When me and my husband started dating we had no arguments what so ever and it honestly freaked me out. Before then I was use to relentless fighting and the traditional break up and make up that is most commonly seen in television shows and movies.
The most common cliche is that you are what you eat, but one that most people don’t recognize is that you are what you watch. Time and time again the media, television shows, and movies romanticize the idea of having a toxic relationship that makes toxicity look like something that should be admired instead of feared.
For instance, look at the picture below and let me know the first thing that comes to mind. The average person would say “oh Ross and Rachel had the best relationship,” but in reality their relationship was nothing to envy. At the core of their relationship they were two people who played each other time and time again and called it love.
If you’ve never watched Friends that’s okay because this relationship is seen throughout countless of television shows that depict this cycle of hurt and trauma if you will. It may be hard to identify, but most people unconsciously use these model of relationships to shape their own.
With that being said, here are the 3 reasons why this is the case and if you practice this in your own intimate relationships.
1. Television Shapes Perception
Watching television is the number one leisure activity in most Western societies. As a result, television not only shapes perception but they also help define modern societal norms. That’s why when you get into a relationship you have expectations of what a relationship will look like and mirror the examples around you. Of course your parents, friends, and family members play apart in this process as well, but nothing quite compares to the hold that the media has on the mind.
According to cultivation theory (Gerbner et al., 1980, 1986), our expectations and judgments about the world can be influenced by the conventions of television programs, with the stereo- typed plots and characters of television coming to be viewed as representative of the real world.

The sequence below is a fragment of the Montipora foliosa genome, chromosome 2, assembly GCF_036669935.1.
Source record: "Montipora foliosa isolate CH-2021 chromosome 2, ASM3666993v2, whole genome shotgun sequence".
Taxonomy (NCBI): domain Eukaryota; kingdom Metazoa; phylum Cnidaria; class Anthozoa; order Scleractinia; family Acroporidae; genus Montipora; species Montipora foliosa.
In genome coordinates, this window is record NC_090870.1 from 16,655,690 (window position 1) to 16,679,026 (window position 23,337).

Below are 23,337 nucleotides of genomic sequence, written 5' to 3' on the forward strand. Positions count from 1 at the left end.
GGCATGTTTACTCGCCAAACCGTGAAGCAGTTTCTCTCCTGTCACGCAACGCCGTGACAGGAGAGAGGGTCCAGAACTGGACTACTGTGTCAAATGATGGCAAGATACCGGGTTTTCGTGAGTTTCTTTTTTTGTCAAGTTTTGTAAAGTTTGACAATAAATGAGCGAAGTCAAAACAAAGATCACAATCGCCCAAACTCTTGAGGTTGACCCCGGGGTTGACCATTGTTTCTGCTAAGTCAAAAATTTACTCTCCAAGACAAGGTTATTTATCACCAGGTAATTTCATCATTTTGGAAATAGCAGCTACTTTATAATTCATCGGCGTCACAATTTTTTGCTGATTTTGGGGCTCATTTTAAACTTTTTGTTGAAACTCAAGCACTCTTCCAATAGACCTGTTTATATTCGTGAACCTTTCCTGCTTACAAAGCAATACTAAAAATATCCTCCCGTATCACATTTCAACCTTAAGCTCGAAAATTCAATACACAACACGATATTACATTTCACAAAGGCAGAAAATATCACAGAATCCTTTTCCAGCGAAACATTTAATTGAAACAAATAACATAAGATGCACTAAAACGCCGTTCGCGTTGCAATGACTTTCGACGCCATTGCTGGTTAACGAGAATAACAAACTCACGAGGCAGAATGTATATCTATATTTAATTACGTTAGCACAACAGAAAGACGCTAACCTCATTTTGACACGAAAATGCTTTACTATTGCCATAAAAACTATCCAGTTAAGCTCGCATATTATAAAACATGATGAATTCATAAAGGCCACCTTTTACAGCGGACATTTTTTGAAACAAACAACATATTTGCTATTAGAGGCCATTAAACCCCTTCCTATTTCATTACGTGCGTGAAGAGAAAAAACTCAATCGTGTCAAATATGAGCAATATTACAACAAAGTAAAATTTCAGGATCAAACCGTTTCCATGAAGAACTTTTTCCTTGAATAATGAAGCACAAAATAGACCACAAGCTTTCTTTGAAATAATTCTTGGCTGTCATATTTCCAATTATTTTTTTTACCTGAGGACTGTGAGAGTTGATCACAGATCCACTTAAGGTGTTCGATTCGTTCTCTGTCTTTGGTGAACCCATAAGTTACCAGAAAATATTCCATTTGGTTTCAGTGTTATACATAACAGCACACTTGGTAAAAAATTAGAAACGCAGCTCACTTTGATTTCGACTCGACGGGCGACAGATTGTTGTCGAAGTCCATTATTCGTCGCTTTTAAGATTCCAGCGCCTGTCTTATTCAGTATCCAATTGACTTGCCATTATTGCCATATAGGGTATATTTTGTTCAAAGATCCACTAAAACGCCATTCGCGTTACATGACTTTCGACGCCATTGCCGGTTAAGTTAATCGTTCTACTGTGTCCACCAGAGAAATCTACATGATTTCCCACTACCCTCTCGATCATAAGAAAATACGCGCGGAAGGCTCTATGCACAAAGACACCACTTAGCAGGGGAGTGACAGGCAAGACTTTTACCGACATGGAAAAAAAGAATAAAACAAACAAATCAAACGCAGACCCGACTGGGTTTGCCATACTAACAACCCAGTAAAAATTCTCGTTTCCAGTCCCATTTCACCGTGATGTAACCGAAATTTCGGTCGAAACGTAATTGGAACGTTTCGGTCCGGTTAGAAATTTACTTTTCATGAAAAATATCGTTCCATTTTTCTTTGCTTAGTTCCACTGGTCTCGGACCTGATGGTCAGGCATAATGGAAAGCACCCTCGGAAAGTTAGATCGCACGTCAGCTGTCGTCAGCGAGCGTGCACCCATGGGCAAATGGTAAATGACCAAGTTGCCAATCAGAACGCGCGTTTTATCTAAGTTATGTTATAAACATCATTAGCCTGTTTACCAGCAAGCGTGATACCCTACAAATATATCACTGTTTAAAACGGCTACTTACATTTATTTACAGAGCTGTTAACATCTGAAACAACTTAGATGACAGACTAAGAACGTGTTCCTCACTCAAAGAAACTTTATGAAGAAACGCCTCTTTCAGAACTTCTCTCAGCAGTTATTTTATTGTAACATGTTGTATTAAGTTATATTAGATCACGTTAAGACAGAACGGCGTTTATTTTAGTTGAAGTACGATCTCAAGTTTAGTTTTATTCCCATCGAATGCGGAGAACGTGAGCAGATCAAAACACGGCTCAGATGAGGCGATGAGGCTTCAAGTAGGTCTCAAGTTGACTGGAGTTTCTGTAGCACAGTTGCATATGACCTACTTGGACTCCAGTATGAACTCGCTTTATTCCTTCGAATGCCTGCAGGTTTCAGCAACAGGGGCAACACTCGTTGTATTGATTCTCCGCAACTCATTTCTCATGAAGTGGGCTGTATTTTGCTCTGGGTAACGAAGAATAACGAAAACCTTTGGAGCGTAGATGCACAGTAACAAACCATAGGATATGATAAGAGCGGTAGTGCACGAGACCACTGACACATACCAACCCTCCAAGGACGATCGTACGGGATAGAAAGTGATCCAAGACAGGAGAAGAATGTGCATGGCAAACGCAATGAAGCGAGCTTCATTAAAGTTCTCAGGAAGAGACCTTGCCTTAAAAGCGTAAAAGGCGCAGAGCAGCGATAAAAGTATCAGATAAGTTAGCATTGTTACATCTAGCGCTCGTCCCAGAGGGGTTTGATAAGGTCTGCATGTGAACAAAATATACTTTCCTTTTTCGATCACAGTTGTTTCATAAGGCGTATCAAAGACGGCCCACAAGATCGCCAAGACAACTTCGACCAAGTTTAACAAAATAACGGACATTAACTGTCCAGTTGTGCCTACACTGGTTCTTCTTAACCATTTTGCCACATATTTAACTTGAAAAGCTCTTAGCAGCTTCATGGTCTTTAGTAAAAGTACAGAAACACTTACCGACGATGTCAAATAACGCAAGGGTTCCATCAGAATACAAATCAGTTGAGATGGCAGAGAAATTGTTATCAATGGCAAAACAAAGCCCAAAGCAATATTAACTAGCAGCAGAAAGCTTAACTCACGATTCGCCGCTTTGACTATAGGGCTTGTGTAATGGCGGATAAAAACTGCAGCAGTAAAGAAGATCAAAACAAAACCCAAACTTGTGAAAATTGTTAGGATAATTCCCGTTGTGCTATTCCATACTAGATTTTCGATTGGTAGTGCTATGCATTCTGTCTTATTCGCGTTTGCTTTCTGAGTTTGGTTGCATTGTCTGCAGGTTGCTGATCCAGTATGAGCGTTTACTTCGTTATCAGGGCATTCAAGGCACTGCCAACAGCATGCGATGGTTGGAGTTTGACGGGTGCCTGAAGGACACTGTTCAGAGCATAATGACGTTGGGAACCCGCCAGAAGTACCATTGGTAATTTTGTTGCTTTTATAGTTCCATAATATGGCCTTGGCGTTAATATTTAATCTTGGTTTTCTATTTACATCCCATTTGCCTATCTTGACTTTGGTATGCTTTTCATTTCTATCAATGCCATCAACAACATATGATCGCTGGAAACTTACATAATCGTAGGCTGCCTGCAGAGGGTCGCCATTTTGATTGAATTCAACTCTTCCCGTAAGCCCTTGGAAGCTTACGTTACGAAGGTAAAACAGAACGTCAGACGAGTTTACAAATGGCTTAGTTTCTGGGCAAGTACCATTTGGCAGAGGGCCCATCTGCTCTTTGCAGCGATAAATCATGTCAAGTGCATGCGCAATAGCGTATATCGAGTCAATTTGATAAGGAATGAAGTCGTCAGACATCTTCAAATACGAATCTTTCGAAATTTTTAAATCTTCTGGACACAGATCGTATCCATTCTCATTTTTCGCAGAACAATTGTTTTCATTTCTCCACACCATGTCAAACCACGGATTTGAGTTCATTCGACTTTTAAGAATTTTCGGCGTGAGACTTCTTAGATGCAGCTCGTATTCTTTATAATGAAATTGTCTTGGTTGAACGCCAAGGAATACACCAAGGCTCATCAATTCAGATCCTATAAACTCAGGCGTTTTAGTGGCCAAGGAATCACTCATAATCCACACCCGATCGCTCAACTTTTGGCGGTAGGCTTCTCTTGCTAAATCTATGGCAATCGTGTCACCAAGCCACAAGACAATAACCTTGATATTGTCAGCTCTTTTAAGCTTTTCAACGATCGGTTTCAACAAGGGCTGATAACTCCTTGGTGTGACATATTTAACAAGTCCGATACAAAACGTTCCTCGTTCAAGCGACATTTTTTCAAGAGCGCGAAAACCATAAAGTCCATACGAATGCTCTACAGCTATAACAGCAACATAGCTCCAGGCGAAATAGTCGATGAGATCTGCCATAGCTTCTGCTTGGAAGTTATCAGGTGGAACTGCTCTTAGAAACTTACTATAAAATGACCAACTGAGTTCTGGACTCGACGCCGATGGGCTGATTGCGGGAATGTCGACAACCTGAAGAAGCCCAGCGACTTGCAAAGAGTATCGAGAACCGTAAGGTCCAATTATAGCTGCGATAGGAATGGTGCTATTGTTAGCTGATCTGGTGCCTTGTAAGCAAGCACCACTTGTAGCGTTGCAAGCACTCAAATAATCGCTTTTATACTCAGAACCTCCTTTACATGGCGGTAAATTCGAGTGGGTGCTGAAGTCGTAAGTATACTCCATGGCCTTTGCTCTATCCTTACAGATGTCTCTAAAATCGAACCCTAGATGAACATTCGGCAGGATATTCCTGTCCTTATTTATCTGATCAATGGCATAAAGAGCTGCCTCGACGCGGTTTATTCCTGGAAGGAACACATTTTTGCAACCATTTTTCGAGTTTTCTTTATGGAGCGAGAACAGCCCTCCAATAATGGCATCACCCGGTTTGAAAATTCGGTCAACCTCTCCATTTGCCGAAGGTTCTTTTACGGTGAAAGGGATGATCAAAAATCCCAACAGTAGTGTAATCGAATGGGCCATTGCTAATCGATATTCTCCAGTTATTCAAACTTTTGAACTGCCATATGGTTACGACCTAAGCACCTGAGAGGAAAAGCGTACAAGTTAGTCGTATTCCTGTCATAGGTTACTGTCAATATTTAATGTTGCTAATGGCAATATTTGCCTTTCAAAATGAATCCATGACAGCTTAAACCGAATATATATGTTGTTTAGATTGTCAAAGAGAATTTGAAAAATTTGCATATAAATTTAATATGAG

This Cultivation theory does not exclude the complexity of romance seen on television and how romanticizing unhealthy relationships on TV can eventually shape our own interaction with others. That is why it is important to assess your expectations on relationships and ask yourself these simple questions:
- How realistic are your expectations for your spouse or partner?
- Where did these expectations come from?
- How can these expectations be altered too things that reflect my own values and feelings about what I want in a relationship?
2. Toxic translates to entertainment
There is a reason behind why television show writers lean into the same type of romantically involved characters and the main one is because it is entertaining to the audience. If a healthy relationship was depicted in most shows it would be nothing more than a bore because essentially there’s no “fun” in a good relationship.
Earlier I mentioned that the lack of argument in my relationship was something I wasn’t use to and at one point I said it was “boring.” When I say I wasn’t use to it you would assume that I’ve had tons of relationships, but I was honestly comparing my relationship to those I saw on television. At the time it was something I was doing unintentionally, but in hindsight I saw how ridiculous I was for secretly criticizing my healthy relationship.
Toxic relationships are a part of life, but it is often exaggerated and praised on television. unhealthy habits may define most relationships in the media, but it doesn’t have to define yours.